Even while fighting brain cancer, Central Michigan University senior Chris Harris, 22, made the most of his time.
Mount Pleasant senior Jim Pococke said Harris had a positive outlook on life and was destined to make others smile.
“Chris lived life to the fullest and was always a reminder to all of us that things aren’t as bad as they seem and there’s always a positive way of looking at things,” Pococke said. “He never wanted to talk about (his cancer) with people; he would rather have people laugh than worry about him.”
Harris, a Grand Rapids native, saw his condition worsen in February and died early on March 3 in hospice care.
“Honestly, I never thought there was going to be an end,” Pococke said. “Even in hospice, I just thought there was no way he would stop fighting. He would always say how he was the best at everything and would never admit that he would lose.”
Harris graduated from East Kentwood High School in 2009. He came to CMU to study communication disorders, and lived on the fifth floor of Troutman Hall with his roommate, Dale Gunner.
Gunner, a Blissfield senior, described his freshman year roommate as hilarious, positive and full of energy.
On the about section of his Facebook page, Harris wrote, “I’m just a young man from Grand Rapids, Mich. that takes his life day by day … I live by the statement of ‘don’t go through life, grow through life’.”
He suffered from numerous headaches his junior year and eventually saw a doctor to have them checked out. Even after being diagnosed with brain cancer that year, Gunner said Harris never allowed being sick to change him.
“He was positive that he was going to make it and retained the same positive attitude that anyone who came in contact with him knew him for life,” Gunner said.
After missing classes due to his condition, Harris left CMU in October 2011 and came back a year later for the 2012 fall semester.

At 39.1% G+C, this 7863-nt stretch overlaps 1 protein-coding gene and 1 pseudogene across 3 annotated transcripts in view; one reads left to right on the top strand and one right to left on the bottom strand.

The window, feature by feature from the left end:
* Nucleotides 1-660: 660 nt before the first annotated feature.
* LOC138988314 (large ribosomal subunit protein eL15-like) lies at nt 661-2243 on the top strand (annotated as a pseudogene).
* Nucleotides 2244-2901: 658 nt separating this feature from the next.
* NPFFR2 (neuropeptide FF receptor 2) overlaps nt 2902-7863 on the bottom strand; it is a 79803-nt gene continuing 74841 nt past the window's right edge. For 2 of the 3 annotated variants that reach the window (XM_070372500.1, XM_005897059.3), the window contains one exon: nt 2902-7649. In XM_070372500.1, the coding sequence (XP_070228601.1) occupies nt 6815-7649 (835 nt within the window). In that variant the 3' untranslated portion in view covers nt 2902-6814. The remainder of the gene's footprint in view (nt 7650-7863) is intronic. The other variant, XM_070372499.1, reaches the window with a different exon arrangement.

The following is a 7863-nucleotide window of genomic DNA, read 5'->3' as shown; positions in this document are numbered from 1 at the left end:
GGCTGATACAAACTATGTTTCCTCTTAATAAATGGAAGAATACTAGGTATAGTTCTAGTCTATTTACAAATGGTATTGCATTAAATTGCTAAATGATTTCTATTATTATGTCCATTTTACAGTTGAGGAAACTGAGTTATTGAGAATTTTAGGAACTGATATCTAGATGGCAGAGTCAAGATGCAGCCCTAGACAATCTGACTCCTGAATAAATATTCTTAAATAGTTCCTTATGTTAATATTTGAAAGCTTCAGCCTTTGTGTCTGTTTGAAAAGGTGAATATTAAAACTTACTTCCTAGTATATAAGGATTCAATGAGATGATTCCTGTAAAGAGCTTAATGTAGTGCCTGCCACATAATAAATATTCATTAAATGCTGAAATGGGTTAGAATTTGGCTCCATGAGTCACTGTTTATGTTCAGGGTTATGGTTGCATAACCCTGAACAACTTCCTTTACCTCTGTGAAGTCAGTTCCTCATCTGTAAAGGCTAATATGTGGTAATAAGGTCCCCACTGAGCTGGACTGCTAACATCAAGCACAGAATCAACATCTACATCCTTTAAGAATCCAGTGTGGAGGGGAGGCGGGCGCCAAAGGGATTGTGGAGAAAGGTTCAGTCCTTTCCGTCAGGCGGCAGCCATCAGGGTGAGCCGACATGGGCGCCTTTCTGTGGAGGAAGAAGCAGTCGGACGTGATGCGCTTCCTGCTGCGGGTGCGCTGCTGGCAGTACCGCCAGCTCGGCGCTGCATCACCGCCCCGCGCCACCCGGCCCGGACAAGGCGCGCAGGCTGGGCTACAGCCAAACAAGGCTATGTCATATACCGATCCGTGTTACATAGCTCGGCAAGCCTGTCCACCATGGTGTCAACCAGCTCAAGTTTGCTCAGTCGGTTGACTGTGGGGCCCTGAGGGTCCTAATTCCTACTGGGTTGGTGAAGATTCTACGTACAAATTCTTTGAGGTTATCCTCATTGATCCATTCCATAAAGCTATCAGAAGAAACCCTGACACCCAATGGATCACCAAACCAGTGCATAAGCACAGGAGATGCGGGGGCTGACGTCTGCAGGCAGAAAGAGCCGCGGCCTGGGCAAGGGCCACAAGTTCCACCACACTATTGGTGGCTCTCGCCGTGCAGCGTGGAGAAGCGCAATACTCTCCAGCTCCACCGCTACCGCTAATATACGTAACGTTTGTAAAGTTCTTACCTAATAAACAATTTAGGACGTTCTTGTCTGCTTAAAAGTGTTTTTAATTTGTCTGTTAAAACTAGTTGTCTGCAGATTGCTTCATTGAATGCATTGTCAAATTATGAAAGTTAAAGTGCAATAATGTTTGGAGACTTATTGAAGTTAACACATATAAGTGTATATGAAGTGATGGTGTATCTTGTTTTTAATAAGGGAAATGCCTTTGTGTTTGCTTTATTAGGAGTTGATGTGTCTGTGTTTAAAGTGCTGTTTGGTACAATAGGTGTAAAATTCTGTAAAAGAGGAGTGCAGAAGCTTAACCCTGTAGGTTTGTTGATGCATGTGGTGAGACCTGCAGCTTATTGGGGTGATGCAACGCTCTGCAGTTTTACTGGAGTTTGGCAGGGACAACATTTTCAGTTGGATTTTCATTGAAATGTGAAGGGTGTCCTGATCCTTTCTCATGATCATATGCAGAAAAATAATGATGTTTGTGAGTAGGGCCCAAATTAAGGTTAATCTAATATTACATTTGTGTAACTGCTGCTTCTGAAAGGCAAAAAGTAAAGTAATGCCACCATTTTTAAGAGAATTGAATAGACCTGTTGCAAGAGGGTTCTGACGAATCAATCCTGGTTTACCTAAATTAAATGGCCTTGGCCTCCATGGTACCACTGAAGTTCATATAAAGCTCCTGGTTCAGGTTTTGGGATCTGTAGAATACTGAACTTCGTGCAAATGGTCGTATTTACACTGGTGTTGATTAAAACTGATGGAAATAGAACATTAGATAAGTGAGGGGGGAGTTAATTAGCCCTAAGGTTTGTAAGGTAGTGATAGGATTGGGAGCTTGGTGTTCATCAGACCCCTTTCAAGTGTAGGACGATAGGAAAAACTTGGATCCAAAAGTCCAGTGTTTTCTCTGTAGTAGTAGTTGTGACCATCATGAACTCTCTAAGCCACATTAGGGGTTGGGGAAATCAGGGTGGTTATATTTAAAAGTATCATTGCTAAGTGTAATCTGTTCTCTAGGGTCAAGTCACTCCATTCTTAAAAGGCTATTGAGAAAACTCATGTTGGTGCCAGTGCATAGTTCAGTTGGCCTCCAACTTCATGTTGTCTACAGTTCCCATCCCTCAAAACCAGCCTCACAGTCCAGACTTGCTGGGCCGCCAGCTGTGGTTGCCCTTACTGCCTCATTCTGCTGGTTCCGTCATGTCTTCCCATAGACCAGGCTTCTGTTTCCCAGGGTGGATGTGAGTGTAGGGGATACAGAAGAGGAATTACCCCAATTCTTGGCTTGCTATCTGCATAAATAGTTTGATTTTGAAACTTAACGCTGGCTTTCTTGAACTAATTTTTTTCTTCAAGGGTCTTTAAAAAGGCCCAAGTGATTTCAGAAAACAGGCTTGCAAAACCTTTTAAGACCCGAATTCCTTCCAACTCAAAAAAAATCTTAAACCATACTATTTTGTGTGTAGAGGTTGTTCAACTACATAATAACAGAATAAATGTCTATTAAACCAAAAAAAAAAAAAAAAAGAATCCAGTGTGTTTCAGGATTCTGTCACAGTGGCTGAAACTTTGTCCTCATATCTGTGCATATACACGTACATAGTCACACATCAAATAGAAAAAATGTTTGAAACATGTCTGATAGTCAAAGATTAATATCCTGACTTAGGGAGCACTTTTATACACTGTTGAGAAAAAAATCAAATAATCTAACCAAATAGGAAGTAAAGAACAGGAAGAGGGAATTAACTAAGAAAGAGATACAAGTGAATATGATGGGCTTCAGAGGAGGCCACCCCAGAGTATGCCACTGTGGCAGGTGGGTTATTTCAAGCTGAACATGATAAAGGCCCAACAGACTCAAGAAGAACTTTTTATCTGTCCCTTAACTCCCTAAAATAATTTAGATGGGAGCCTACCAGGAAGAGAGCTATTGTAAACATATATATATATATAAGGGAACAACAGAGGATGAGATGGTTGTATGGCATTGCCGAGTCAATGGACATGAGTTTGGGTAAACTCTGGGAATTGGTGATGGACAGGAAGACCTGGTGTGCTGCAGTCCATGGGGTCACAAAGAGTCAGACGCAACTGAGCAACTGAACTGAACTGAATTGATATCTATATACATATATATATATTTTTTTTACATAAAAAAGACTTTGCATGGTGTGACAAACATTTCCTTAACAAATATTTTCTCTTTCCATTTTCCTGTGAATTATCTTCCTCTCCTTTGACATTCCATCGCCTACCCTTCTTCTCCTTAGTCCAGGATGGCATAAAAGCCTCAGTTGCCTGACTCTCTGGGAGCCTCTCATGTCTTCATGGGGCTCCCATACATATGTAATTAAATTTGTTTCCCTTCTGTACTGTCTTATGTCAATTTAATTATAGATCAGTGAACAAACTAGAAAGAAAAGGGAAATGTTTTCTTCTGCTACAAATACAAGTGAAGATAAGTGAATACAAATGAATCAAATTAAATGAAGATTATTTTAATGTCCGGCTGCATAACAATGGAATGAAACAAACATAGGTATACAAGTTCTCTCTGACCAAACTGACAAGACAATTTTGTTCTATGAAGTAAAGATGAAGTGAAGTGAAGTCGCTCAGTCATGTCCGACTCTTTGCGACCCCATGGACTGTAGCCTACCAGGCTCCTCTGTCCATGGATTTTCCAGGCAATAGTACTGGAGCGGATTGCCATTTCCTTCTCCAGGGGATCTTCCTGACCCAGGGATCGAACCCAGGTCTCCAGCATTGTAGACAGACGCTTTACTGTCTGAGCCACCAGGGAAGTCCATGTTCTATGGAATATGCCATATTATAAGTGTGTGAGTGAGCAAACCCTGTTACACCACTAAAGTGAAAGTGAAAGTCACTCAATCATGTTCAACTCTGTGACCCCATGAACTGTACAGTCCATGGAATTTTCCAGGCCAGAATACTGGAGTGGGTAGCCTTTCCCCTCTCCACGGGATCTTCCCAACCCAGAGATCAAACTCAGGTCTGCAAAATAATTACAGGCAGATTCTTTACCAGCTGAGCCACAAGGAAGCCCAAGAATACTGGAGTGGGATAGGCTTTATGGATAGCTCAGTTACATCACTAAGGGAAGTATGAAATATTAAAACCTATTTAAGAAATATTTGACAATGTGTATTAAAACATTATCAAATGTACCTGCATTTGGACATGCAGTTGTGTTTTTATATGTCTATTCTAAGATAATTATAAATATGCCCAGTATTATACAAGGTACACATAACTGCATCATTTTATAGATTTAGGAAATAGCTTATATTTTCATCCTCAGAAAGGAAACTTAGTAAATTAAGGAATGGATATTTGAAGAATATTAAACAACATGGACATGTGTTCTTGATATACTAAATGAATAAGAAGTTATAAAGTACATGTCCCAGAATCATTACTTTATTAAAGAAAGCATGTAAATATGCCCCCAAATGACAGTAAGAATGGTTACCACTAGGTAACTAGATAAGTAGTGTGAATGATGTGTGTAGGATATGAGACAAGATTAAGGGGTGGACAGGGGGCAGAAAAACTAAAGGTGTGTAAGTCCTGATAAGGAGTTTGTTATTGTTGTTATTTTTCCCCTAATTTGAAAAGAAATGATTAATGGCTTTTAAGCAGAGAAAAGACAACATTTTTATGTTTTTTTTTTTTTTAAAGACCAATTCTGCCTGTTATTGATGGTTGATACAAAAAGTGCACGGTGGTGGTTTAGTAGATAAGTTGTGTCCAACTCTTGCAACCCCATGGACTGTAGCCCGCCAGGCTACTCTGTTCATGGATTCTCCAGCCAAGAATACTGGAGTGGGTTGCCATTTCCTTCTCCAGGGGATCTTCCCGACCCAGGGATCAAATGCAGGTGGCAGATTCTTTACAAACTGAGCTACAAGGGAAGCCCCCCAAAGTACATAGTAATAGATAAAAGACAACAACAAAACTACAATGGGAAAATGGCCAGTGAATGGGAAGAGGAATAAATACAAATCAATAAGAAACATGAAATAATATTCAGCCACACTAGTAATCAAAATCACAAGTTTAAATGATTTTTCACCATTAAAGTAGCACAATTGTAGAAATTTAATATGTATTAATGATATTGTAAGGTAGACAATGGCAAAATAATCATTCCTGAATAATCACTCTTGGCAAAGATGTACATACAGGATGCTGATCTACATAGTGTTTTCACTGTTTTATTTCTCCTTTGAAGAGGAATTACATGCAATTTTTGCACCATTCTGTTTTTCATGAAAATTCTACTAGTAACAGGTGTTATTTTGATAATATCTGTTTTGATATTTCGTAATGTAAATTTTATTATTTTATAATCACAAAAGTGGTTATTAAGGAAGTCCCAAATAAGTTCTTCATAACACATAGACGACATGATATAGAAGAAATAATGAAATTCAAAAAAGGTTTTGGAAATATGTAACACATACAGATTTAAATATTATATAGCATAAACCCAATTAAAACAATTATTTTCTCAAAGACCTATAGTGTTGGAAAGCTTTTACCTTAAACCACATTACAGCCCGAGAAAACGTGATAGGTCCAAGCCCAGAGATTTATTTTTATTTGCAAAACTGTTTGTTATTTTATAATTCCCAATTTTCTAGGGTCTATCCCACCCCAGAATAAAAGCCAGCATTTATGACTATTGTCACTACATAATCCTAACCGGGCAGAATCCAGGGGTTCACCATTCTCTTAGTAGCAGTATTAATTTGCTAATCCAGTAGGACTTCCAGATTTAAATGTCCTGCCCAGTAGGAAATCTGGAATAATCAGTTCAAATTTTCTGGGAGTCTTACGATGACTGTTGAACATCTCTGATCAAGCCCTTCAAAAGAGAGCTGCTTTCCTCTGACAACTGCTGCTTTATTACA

He would visit during his time off and Pococke said you couldn’t tell he had cancer unless he told you; all you could see was his happiness.
“When he returned, Chris seemed to be in good health and, as always, good spirits,” Gunner said. “We never really focused on it, to keep his mind off of it, and just focused on having some good times as we did before the cancer came back.”
While back at school, Harris worked for Campus Dining as a cashier and made pizzas and subs.
His cancer came back during winter break and he was unable to return to CMU this spring.
Pococke said Harris was given six months or less to live when his cancer reappeared, yet he remained upbeat.
“The first time, they said he beat it, so there was no timeline,” Pococke said. “The second time, he was given six months or less, and that’s why his family had to resort to putting him in hospice. But during all this time he was so positive.”
Gunner said the last contact he had with Harris was on Feb. 28 when he heard his condition had worsened.
“I texted his phone telling him I was praying for him, and myself and so many others loved him dearly,” Gunner said. “His mom replied that she had read it to him.”
Shortly after, Harris was moved into hospice care where he died on March 3. His service was held in Kentwood Saturday.
“In reality, that cancer made him stronger,” Pococke said. “Even on social media, the closest thing he said (about) cancer was ‘don’t take anything in life for granted.’ He was a great friend and always made me laugh.”